Theme 133, one of my relaxation pieces to keep you calm while you think.
This is a summary of my 37 years of data on the butterflies of the Pikes Peak Region. The following graphs show trends in abundances as measured by butterflies observed per hour afield. Each data point is a record of the number of butterflies observed per hour of observation time. First, the whole data set for the Pikes Peak Region, with tons of scatter:
This shows an almost flat line, but slightly increasing (from 69/h to 78/h). But when I restrict the data to only Bear Creek, where I have spent most of my time, we find:a negative slope (from 87/h to 80/h). And when graphed according to the average number per hour for each year, we get:a more negative slope (from 102/h down to 79/h). This is surprising to me, as 11 years at an Austin Bluffs site shows no such decline:even when plotted according to annual averages:I also created box and whisker plots for the numbers of butterflies per hour for each summer month in Bear Creek!
In sum, butterfly numbers appear generally stable in this region, but further study is always needed as we enter a hotter earth with more fires.
Theme 113, with a flute and trombone.
My new butterfly record is of Zizula cyna, a tiny subtropical blue that should not be here. It was taken near the Section 16 Trail, as the label says. I will go back this summer to see if it might persist in that environment. It is not particularly unusual to find stray subtropical butterflies in Colorado, but one this tiny is hard to imagine. Perhaps it came on a car with travelers, but if so, it flew hundreds of yards to the locality in which I found it. So, maybe…
A bit late, but…
These are the moths that I recorded as new to the Pikes Peak Region in 2019. Many thanks to Eric Eaton, Aaron Driscoll, Zach Vogel, and Van Truan for keeping a sharp eye out. Keep looking in 2020!
Addendum: Here are species that I didn’t have on pins.
These are 164 of the 206 species that have been recorded in El Paso County. Many of the rest are rare strays, but we may see them more commonly as the climate warms. Adelpha bredowi, for example, used to be a rare stray, but it shows up almost every year now in the region. I will continue to add to this set as new photos come in from the Pikes Peak Region, with your permission, of course.
Here are the results from two sweep samples of insects taken ten years apart at exactly the same location on the Section 16 Trail west of Colorado Springs. In both cases, 100 sweeps were made. In this area, which is relatively undisturbed in terms of regular application of pesticides, herbicides, and insecticides, total numbers of insects seem very similar after ten years. T-Tests, both one-tailed and two-tailed, show p values that do not suggest significance. I chose a date one week later in 2019, as the season appears a bit behind average in terms of butterfly emergence dates.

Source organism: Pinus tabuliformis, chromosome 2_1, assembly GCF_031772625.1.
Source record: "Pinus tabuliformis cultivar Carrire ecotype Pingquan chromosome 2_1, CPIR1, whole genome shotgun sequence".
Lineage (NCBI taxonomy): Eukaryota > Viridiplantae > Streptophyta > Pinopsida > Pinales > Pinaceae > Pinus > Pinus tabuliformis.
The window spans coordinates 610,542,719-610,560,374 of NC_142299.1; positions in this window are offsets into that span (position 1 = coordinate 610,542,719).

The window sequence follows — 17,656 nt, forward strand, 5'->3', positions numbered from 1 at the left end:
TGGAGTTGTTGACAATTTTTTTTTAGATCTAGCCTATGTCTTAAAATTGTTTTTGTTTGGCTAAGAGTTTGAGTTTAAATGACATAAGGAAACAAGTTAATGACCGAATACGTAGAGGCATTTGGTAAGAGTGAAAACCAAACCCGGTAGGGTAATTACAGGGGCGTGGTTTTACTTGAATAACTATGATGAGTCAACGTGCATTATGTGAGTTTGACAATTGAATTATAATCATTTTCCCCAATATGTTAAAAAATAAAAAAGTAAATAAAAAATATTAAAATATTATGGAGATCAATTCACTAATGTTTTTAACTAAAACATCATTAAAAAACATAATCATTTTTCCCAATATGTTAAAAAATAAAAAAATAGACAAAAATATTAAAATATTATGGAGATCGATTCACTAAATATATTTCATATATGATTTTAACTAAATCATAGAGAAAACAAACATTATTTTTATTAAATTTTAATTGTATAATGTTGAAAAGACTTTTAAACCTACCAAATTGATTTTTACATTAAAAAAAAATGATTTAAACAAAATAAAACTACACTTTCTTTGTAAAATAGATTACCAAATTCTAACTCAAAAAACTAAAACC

The Wonder and the Challenge…
The following moths, discovered by several workers in the region, are new to my database of species in the Pikes Peak Region. Thanks to Eric Eaton, Aaron Driscoll, Zach Vogel, and Van Truan for posting photos of some of these. The ones without initials are from my collection, mainly from the bioblitz at Corral Bluffs in September. At that site, on one night, I took ten species new to the region.
Thirty-six new species found in the area. Keep going, guys. This is fun.
For those not tuned in to Southwest Geology, a sill is an igneous intrusive that has inserted itself parallel to the surrounding strata (a dike runs at angles to the strata). Palisade Sill is a huge intrusive in northern New Mexico between Raton and Taos on Highway 64. You won’t miss it when you head west into the canyon out of Cimarron. The sill is made of Monzonite, which is on the continuum between syenite (very light in color) and diorite (medium in color) and has plagioclase and orthoclase feldspars in approximately equal amounts. In short, it is a lighter than granite, but generally similar.
My favorite aspect of this imposing formation is that the joint systems are at nearly right angles, which leaves enormous faces and a ragged, blocky crest at the skyline. And, of course, lots of rubble along the stream below. Here are some images of the crestline.
After 33 years of collecting moths in the Pikes Peak Region, I finally have begun to let it go to the C. P. Gillette Museum in Fort Collins at Colorado State University. The first installment, 36 drawers of mostly Noctuidae (the owlet moths) were shrink-wrapped and dispatched on August 29. One drawer is shown here.
And here is the first load.
And in their new home.
Many more to go in the next few weeks. Sad to see them go, but I know that they’re in a better place. (!)